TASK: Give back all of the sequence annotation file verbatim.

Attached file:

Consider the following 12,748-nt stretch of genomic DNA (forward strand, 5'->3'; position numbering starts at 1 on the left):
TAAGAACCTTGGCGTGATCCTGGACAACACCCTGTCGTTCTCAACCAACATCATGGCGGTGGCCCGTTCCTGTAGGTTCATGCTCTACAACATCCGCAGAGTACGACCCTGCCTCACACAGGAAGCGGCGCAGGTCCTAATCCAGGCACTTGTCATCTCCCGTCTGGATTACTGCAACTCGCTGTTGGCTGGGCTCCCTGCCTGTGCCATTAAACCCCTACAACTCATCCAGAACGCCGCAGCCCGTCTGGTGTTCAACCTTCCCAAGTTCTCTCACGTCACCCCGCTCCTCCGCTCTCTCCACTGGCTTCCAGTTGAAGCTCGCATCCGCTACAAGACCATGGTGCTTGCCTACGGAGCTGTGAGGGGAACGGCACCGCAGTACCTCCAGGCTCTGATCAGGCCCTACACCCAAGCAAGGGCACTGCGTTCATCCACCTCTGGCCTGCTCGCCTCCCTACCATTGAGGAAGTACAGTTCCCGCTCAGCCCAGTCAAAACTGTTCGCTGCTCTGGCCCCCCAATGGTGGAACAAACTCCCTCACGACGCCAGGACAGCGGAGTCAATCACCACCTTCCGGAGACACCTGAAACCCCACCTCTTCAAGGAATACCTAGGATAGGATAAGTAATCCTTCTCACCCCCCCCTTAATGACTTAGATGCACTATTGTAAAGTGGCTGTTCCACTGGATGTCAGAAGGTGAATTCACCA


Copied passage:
Consider the following 12,748-nt stretch of genomic DNA (forward strand, 5'->3'; position numbering starts at 1 on the left):
TAAGAACCTTGGCGTGATCCTGGACAACACCCTGTCGTTCTCAACCAACATCATGGCGGTGGCCCGTTCCTGTAGGTTCATGCTCTACAACATCCGCAGAGTACGACCCTGCCTCACACAGGAAGCGGCGCAGGTCCTAATCCAGGCACTTGTCATCTCCCGTCTGGATTACTGCAACTCGCTGTTGGCTGGGCTCCCTGCCTGTGCCATTAAACCCCTACAACTCATCCAGAACGCCGCAGCCCGTCTGGTGTTCAACCTTCCCAAGTTCTCTCACGTCACCCCGCTCCTCCGCTCTCTCCACTGGCTTCCAGTTGAAGCTCGCATCCGCTACAAGACCATGGTGCTTGCCTACGGAGCTGTGAGGGGAACGGCACCGCAGTACCTCCAGGCTCTGATCAGGCCCTACACCCAAGCAAGGGCACTGCGTTCATCCACCTCTGGCCTGCTCGCCTCCCTACCATTGAGGAAGTACAGTTCCCGCTCAGCCCAGTCAAAACTGTTCGCTGCTCTGGCCCCCCAATGGTGGAACAAACTCCCTCACGACGCCAGGACAGCGGAGTCAATCACCACCTTCCGGAGACACCTGAAACCCCACCTCTTCAAGGAATACCTAGGATAGGATAAGTAATCCTTCTCACCCCCCCCTTAATGACTTAGATGCACTATTGTAAAGTGGCTGTTCCACTGGATGTCAGAAGGTGAATTCACCA